Your question: What does "Je voudrais trois douzaines de pommes, s'il vous plaît" mean?
This is confusing me... in English three dozen, means three dozen or 36 but if I am reading this correctly, in French means around 3 dozen or around 36... I have been penalised for saying about 36 and not choosing the 3 dozen which means precisely 36 and should, therefore, be wrong.. or am I missing something?
I think about 36 isn't a plausible answer. If you wanted for instance three dozen eggs you would expect 3 boxes of 12 eggs.
I also think that using apples is not a great example as you don't normally buy fruit by the unit in France, ( that always surprised me when I first came to the UK, when people would buy 2 apples, 1 orange ).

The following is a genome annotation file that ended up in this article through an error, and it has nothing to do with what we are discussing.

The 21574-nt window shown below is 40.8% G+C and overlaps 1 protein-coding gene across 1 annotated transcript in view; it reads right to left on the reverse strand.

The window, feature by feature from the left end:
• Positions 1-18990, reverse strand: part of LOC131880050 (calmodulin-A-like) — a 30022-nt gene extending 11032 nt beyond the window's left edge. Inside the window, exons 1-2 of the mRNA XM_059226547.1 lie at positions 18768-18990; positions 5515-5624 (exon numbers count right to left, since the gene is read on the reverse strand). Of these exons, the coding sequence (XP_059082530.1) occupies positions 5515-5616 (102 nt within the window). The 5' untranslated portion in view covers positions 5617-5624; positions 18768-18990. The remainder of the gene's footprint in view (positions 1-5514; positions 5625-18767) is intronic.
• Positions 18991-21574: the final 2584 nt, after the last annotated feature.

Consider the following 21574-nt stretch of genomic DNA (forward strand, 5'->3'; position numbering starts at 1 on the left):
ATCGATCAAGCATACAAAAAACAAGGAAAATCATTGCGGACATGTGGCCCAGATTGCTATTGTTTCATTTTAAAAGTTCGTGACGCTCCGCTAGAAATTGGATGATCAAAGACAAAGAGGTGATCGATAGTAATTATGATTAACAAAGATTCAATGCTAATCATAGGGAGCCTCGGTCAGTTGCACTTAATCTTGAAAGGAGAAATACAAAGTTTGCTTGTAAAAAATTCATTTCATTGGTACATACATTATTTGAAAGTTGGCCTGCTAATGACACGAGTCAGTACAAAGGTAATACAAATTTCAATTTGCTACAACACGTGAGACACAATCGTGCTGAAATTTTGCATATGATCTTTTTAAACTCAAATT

You would buy
une livre de pommes = a pound of apples ( 500g)
un kilo d'oranges = a kilo of oranges ( 1,000g)
In addition to eggs, the things you buy by the dozen are -
snails (escargots), oysters ( huitres), roses, and precise numbers will be expected.
You can buy -
Une demi-douzaine = half a dozen
of those too.
Hope this helps!
Une douzaine can have two meanings in French: a dozen (i.e., exactly 12) or about 12. It depends on the context. However, the other numerals with -aine all mean "about that much".
Une dizaine, etc. -- about 10, etc.Une douzaine -- about 12 / a dozen.
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